“One of the things you see is that, when you have a Twitter account, it can actually be a person behind that and you can actually see the person and you can have Google Hangouts where you can actually talk to that person,” he told The Gulf on the sidelines of the Bahrain forum.
“It changes the dialogue from a faceless bureaucracy to one where it’s your neighbour and you know that they are actually working on your behalf, and that can actually be very positive both ways because a government’s agents can also be kind of desensitised towards citizens if they don’t see them interacting and this helps lower the barriers.”
Governments are also realising that data can promote innovation, with app developers and IT experts enabling governance through smartphones.
Dubai’s tourism and commerce marketing department, as well as its health ministry, have for example developed apps to help users explore the emirate as well as locate the closest medical facilities, respectively.
Robert Tercek, an entertainment industry veteran who has worked with MTV, Sony and the Oprah Winfrey Network (OWN), sees Middle East governments using technology to communicate with people and soliciting their opinions on decision-making, but warns against developing an overly-participatory system of governance. He cites the example of his native California, where a citizens’ initiative system has crippled policy making.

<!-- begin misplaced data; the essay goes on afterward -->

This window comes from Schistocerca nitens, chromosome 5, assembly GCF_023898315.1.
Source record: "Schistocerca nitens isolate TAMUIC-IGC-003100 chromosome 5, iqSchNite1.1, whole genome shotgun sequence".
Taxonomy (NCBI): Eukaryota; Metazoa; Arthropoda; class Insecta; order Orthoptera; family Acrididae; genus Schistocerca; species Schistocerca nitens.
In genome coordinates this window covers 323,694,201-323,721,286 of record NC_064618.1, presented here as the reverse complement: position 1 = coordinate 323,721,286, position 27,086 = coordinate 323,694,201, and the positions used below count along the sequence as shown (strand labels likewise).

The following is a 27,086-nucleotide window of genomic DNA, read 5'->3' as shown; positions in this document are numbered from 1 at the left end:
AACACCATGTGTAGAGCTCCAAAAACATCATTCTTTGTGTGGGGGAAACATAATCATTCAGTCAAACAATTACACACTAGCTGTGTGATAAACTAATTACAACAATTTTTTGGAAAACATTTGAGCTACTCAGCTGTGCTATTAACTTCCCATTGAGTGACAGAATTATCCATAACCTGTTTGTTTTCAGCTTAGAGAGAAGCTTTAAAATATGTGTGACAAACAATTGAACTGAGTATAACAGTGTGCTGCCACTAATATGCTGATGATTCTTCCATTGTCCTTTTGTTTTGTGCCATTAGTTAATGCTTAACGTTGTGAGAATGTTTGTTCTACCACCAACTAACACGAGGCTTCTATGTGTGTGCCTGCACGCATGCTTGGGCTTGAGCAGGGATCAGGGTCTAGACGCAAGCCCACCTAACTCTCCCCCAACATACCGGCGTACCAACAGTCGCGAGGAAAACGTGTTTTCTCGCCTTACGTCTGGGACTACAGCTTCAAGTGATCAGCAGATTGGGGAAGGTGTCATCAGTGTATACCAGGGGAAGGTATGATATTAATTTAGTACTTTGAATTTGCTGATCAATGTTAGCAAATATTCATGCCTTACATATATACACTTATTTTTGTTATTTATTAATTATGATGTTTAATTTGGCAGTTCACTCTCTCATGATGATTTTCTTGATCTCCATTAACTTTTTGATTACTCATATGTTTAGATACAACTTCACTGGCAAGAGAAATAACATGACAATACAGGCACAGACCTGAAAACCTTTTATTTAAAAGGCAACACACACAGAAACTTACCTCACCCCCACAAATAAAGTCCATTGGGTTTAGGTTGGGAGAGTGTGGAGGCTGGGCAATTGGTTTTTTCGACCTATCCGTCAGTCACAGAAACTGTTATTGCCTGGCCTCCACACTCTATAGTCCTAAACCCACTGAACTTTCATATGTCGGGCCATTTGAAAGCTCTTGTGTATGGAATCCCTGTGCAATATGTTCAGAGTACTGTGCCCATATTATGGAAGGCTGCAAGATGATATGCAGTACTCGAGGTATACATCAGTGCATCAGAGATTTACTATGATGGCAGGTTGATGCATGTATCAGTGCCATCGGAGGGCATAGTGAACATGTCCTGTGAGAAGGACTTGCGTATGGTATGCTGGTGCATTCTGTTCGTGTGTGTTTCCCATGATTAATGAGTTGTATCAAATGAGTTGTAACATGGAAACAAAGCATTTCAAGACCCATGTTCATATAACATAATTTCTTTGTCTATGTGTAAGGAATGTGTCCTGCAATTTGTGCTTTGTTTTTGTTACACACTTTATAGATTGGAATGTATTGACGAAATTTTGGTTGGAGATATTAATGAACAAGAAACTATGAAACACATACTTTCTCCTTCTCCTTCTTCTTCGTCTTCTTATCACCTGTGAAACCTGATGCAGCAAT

“Direct democracy can be an illusion, if it’s done poorly,” he says.
“Sometimes we are drawn to the idea that we’re running democracy in a completely transparent and completely participatory way but that word ‘completely’ implies that every citizen is involved in every decision. I think that is a recipe for chaos.
“These services are there to make life easier for the citizens, to make governments more efficient and more effective and so [Bahrain’s] eGovernment Authority is sharing best practices with other Gulf states.
“That’s a very powerful thing to do. It democratises technology, and puts technology in the hands of people.”